Budea small port and picturesque village in the northeastern extremity of Cornwall-has within the last half-dozen years risen to the dignity of a fashionable marine resort; to which distinction the excellent facilities it affords to bathers, and the picturesque scenery of its environs, have in a great measure contributed. The bed of the harbour, which is dry at low water, is composed of a fine bright yellow sand, chiefly consisting of small shells. The sea view is of a striking, bold, and sublime description-the rocks rising on every side to lofty broken elevations; and those who desire a sequestered and romantic retreat will find in Bude the very object of their wish. The Bude Canal was commenced in 1819, and completed in 1826, at a cost of £128,000. It terminates within three miles of Launceston, forming an internal communication through Devon and Cornwall of nearly forty miles. Bude is fifty-two miles from Exeter, whence a coach runs three times a week through Crediton, Bow, Hatherleigh, Holsworthy, and Stratton. Letters delivered, 1 20 p.m.; box closes, 8 45 p.m. · Weston-super-Mare has the advantage of being very accesşible from Bristol, Bath, Exeter, and other towns on the line of the Great Western Railway, as a short branch line of a mile from the station leads up to the very centre of the town. Weston has none of the picturesqueness arising from old streets and buildings, but situated on the margin of Uphill Bay, near the Bristol Channel, it possesses the usual attractions of a neat watering place, having within the last ten years become considerably enlarged and frequented. The receding of the tide leaves a disfiguring bank of mud along the beach, which is a great drawback to the enjoyment of bathing; but a good market, numerous shops, and a delightful neighbourhood for rambling, present some counterbalancing advantages. Worle Hill is one of the pleasantest spots that a tourist could desire to meet with. In traversing the northern or sea side of the hill, the path lies, most of the way, through a copse of young fir trees, presenting occasional openings of the Channel and the rocky coast beyond. Towards the eastern end of the hill beautiful prospects are unfolded over a large and richly cultivated plain, extending to Woodspring Priory and Clevedon, with two or three churches standing up amid the elms and ashes. The nearest of these is Kewstoke Church, situated on the slope of Worle Hill itself. It derives its name from St. Kew, who once formed his cell upon the bleak hill top. From the church a craggy track, called the Pass of St. Kew, consisting of a hundred natural and artificial steps, leads over the hill to the village of Milton on the opposite side, and these are said to have been worn by the feet of the pious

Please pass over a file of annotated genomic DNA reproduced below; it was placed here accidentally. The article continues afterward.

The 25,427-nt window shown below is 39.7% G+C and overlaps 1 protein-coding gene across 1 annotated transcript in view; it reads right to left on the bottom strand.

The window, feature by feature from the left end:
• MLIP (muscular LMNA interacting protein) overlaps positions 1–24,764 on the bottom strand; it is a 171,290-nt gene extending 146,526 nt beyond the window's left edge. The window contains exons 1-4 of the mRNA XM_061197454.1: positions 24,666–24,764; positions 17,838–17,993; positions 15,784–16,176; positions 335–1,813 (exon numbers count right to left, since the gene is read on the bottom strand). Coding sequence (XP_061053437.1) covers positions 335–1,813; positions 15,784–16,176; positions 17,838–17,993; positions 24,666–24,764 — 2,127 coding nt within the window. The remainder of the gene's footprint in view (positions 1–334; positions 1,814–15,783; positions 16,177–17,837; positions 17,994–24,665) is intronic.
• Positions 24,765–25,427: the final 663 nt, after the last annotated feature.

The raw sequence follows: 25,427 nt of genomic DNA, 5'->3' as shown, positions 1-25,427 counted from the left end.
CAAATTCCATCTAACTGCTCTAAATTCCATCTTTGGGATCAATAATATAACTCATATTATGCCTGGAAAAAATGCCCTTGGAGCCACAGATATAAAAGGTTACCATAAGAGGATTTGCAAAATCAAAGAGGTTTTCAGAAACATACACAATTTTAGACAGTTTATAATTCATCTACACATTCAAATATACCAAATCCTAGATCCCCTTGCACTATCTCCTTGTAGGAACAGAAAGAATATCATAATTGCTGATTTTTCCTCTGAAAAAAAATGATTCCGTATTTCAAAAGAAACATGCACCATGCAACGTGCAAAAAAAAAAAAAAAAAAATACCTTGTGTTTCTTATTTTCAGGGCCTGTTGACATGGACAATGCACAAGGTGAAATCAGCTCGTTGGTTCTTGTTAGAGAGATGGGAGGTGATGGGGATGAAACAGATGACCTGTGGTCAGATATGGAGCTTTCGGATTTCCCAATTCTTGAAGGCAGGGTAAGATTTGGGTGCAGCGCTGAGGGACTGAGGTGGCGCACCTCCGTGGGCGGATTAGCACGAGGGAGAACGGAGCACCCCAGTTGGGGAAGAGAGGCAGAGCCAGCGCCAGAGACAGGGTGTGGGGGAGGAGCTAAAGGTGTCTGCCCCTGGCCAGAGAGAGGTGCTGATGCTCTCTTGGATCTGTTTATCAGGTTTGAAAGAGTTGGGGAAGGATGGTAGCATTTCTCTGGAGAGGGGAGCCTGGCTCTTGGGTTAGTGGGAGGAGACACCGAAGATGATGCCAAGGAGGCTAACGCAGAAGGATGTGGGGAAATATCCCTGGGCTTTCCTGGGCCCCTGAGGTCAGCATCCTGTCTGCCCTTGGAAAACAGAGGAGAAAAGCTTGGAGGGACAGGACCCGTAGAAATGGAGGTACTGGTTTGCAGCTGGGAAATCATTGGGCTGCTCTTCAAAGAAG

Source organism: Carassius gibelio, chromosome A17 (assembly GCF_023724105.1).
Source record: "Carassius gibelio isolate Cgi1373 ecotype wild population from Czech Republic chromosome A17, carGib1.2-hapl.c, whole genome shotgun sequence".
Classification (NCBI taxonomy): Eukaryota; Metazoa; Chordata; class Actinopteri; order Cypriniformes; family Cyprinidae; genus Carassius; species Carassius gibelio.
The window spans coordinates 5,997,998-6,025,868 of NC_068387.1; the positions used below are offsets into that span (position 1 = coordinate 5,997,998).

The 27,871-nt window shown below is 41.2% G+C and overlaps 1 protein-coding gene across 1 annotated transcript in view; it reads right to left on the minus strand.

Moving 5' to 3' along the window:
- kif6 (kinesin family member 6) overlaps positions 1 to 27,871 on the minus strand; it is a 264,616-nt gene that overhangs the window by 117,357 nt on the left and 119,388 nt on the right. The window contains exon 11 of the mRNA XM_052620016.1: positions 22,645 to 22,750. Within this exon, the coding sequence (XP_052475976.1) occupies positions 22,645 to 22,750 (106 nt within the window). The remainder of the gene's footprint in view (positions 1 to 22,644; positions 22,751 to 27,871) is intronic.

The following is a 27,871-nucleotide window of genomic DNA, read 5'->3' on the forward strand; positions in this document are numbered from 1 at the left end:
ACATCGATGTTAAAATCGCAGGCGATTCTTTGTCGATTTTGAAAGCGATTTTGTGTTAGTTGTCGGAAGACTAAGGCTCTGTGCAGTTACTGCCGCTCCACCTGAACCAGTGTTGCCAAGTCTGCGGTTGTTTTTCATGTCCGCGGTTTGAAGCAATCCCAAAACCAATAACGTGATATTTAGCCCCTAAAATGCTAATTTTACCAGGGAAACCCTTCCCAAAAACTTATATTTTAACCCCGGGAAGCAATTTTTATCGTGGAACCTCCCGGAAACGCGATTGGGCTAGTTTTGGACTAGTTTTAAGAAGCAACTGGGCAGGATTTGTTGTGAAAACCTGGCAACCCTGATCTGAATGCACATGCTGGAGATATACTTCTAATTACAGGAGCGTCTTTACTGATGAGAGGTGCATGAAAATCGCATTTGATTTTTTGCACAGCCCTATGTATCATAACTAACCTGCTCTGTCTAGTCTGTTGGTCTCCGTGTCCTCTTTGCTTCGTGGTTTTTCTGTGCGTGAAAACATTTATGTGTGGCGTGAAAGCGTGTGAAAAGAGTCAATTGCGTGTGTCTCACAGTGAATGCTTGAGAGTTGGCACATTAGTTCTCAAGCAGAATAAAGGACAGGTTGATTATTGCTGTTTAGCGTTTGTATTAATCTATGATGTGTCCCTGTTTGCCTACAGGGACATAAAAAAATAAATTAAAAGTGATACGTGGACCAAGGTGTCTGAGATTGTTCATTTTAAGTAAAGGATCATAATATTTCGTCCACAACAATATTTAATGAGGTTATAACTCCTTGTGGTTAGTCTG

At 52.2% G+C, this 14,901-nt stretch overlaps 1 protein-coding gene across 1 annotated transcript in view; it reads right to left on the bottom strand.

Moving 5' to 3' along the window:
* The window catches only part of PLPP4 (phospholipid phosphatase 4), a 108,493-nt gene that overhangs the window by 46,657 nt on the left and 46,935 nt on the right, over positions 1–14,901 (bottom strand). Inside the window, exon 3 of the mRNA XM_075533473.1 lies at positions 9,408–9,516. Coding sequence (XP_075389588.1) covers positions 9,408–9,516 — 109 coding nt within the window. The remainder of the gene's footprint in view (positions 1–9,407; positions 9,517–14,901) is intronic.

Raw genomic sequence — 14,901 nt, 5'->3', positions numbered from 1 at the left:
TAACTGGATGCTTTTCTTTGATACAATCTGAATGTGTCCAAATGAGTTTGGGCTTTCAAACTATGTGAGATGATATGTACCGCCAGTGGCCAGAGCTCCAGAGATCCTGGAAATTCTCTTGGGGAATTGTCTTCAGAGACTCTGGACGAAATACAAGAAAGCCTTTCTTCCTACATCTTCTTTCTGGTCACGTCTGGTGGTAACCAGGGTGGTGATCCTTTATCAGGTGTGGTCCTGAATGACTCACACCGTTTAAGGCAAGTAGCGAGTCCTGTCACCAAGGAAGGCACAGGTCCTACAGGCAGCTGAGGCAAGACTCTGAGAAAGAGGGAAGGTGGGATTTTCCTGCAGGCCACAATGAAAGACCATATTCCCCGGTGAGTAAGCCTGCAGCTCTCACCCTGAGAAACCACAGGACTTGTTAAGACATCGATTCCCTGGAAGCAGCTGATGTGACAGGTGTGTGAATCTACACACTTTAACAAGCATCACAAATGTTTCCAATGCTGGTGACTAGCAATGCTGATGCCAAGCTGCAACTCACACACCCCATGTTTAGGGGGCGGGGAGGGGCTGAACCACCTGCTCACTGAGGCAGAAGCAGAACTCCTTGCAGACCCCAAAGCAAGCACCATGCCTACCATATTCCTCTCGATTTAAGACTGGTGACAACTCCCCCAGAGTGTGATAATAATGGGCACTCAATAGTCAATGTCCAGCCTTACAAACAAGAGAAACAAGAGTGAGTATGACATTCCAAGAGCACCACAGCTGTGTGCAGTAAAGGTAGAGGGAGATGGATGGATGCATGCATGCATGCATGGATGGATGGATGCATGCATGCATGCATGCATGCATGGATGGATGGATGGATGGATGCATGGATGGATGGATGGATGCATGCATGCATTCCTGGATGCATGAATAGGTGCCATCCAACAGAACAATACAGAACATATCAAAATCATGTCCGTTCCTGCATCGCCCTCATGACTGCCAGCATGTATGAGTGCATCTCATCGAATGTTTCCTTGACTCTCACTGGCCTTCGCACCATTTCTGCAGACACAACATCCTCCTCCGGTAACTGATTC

recluse, as he daily went to perform his devotions at the church which then occupied the same spot as it does at present. The ruins of the Priory at Woodspring are of considerable extent, and very picturesque, situated in a very solitary position at the farther end of a wide marshy but cultivated flat; they are divided from the sea by a narrow ridge of rocks, called Swallow Cliffs, quite out of the way of any frequented road. Crossing the broad mossy top of Worle Hill we can descend upon the village of Worle, which is prettily situated on the southern slope of the hill, and commands a delightful view over the richly cultivated fat to the range of the Mendip Hills. In short, the inducements to prolong a visit to Weston will be found principally to arise from the charming localities by which it is surrounded. The climate is bracing, and the air very salubrious. The postal arrangements are - Letters delivered 10 a.m.; box for London closing 4 p.m.


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MONGST the mysteries of modern move

ments may be fairly ranked the rapidity with which a morning lounger along the dark narrow thoroughfares

of the city may transport himself into an afternoon promenade on the glittering sun-lit sands of a freshening watering-place on the coast of Devon. He who, at ten o'clock, a.m., has just dispatched his basin of mock-turtle at Birch's in Cornhill, may, if he make good use of the facilities afforded him by the Great Western, and its lineal descendant, the South Devon Railway, be in excellent time for a cup of coffee by twilight at Hearder's family hotel,